Well, today is just a day of long-awaited singles, isn't it? Adding his own work into the mix is the elusive Zomby, who makes good on his recent signing to 4AD with a track from the forthcoming Dedication LP (which is apparently "a dedication to someone much loved and missed") that features indie/electronic music mainstay Panda Bear handling the vocal duties. Truthfully, if you know what new Zomby tracks sound like, and you know what Panda Bear's voice sounds like, you'll know exactly what "Things Fall Apart" sounds like: Skittering garage rhythms, bleepy-bloopy synth sounds, over-sized bass tones, and cavernous croons abound. We'll hear what else Zomby's new full-length has to offer when it drops on July 11. (via FACT)
Nostalgia—will it ever go out of fashion? It seems as though we've been caught in a simulacrum of one decade or another since the '90s ended. Yet, within the process of simulating is the power for restructuring the past into something fresh. Eclectically influenced Bristol-based producer Hyetal, for instance, takes more than a handful of nostalgic sources and blends them together to paradoxically invoke a past that never was. Read more »
South London DJ/producer SBTRKT has finally announced that he will add a full-length album to his growing list of singles and EPs. The oft-reliable Young Turks imprint is slated to drop the artist's self-titled LP (pictured above), which is said to be "bursting with fresh ideas, and yet [sounding] immediately familiar," on June 28. Before then, we get a taste of that highly anticipated release with its inaugural single, "Wildfire." The bubbling, soulful tune features the sultry voice of Little Dragon frontwoman Yukimi Nagano, who transforms this track from just a deep and funky dancefloor burner into a next-level pop song surpassing just about anything you'll catch on the radio these days. Grab it here, and then check out the tracklist for SBTRKT, which also includes vocal contributions from Sampha, Jessie Ware, and others, after the jump. Read more »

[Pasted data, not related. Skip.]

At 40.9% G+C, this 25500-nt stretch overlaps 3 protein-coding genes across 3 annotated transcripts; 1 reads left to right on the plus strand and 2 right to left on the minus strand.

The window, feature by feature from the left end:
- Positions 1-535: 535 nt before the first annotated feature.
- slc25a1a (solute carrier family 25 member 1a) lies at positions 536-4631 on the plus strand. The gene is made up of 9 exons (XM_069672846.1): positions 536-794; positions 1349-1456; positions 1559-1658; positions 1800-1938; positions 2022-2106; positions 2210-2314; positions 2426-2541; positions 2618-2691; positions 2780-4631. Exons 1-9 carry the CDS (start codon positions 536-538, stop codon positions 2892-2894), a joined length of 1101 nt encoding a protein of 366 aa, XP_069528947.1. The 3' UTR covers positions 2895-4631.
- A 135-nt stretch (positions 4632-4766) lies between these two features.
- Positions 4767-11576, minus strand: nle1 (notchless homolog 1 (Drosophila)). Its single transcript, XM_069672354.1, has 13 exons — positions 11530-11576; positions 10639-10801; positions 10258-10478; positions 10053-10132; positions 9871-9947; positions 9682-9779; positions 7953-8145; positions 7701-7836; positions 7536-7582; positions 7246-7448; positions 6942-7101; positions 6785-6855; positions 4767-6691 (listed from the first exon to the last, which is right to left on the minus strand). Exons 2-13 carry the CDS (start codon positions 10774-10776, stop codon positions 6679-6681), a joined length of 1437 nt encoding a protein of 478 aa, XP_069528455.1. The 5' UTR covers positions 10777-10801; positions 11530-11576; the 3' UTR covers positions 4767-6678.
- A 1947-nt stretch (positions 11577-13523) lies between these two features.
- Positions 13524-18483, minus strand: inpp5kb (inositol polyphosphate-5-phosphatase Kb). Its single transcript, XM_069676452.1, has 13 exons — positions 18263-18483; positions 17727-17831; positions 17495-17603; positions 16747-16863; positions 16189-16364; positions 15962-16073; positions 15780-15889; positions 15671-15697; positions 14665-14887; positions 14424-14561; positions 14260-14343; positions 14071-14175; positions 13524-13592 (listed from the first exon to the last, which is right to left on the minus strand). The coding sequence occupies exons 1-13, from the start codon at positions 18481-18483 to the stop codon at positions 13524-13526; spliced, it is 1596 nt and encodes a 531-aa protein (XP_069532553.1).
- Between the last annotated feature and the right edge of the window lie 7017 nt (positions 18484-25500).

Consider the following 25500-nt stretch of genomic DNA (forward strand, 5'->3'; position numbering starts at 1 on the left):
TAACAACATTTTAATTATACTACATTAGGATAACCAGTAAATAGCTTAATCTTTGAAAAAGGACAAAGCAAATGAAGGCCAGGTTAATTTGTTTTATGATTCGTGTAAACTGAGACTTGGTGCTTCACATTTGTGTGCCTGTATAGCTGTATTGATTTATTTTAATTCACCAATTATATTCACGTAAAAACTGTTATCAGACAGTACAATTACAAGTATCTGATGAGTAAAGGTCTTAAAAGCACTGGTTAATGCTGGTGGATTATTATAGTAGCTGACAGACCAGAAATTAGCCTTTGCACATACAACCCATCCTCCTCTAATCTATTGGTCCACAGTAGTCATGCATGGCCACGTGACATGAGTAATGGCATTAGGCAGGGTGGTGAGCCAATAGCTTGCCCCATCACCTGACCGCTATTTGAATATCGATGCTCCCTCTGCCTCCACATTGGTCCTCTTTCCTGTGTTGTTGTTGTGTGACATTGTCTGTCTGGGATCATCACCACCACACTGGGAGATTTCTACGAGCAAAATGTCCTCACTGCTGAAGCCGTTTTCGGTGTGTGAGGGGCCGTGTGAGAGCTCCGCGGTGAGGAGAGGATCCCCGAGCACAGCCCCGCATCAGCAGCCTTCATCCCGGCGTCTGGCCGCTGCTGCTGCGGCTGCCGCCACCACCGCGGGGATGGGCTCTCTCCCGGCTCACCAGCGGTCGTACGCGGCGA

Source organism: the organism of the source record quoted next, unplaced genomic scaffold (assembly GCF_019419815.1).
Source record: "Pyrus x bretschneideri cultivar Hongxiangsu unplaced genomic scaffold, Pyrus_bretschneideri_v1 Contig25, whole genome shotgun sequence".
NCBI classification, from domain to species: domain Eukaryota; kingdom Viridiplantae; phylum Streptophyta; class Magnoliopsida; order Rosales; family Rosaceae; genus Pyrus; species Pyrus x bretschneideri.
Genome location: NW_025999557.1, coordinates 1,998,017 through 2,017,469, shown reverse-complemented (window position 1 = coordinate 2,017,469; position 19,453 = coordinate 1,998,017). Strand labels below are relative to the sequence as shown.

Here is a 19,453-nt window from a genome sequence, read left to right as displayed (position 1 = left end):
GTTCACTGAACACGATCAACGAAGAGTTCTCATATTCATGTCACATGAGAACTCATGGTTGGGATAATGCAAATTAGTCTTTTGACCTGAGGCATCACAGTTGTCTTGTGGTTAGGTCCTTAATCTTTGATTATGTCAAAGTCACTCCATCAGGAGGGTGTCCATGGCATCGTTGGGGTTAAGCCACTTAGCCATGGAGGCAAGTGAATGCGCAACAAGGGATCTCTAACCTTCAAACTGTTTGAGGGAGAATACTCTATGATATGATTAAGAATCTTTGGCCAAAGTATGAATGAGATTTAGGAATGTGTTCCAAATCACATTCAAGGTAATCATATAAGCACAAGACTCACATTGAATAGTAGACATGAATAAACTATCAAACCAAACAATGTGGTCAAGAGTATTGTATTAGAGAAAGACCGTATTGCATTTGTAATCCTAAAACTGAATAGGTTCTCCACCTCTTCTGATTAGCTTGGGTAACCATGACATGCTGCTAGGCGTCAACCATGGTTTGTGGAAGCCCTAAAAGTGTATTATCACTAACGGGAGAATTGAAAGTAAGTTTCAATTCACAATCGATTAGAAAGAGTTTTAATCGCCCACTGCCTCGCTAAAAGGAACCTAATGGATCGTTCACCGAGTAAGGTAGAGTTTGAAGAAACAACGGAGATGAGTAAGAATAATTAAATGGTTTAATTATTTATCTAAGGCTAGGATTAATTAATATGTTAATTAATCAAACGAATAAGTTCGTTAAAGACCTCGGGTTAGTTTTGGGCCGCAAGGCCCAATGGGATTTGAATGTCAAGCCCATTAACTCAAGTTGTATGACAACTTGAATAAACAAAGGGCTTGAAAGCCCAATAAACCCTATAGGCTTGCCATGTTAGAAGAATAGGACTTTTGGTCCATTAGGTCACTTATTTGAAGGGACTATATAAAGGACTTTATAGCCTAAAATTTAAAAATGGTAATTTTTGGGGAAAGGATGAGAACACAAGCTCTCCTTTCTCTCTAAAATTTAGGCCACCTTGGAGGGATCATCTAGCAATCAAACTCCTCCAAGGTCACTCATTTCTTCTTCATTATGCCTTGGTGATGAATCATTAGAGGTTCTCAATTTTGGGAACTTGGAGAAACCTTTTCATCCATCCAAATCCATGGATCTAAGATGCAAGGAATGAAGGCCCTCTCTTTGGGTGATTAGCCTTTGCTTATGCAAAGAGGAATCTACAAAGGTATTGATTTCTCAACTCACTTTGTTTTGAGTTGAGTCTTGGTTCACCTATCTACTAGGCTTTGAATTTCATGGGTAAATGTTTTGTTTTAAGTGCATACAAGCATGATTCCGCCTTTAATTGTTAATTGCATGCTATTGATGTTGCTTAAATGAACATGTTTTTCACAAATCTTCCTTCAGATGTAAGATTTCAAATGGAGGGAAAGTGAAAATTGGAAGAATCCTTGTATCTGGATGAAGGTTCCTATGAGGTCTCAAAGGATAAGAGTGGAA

There are only a few situations where we'll post a track that features slam poetry-esque vocals so prominently in the mix, and a new Carl Craig (pictured above) remix is one of them. This chunk of Afro-centric deep house comes to us from the forthcoming mix CD Mad Styles and Crazy Visions 2, a session compiled by house veteran and Masters of Work alum Louie Vega. Beginning with a solitary chord stab and distant percussion, Craig methodically adds subtle elements as the empowering vocals of Boddhi Satva's original run their course from verse to chorus and back again. The track seems almost at a standstill for the first three minutes, never even approaching a climax until Craig begins to hint at what's to come with a tantalizing tambourine. Then the full drums hit with a giant kick and shuffling hi-hat pattern which, like most things from the Planet E label head, is impossible to resist. Mad Styles and Crazy Visions 2, a long overdue follow-up to Vega's first volume which appeared back in '98, is set to be released June 6.
UK funky fan, bass music obsessive, and club tune champion Lil Silva has finally readied a follow-up EP to last year's Night Skanker record for Night Slugs, a four-song release for the burgeoning Good Years label, called Patience. That EP (a couple tracks from which we've already heard as part of Lil Silva's XLR8R podcast) drops on vinyl and digital formats this coming Monday, but we can listen to the whole thing now, thanks to FACT. Read more »
Another artist in Bristol's fine crop of bass wranglers is producer Sebastian Gainsbrough (a.k.a. Vessel), who drops his first release via Throwing Snow's fresh imprint, Left_Blank. The Nylon Sunset EP is a four-track affair, boasting three forward-thinking jams and a remix of the title track by fellow Bristol basscase Peverelist. One of Vessel's original tracks is the angular "Ton," which we have for you here. The artist layers his finely crafted sounds with an ear that belies his short resume; a plethora of percussive elements skitter and fly from one ear to the other, synth and sample fragments work out sparse melodies, obscured field recordings fill in rhythmic gaps, and tastefully massive sub-bass tones swell underneath it all. We can only imagine what sounds the rest of Vessel's record will hold when it drops on May 23.
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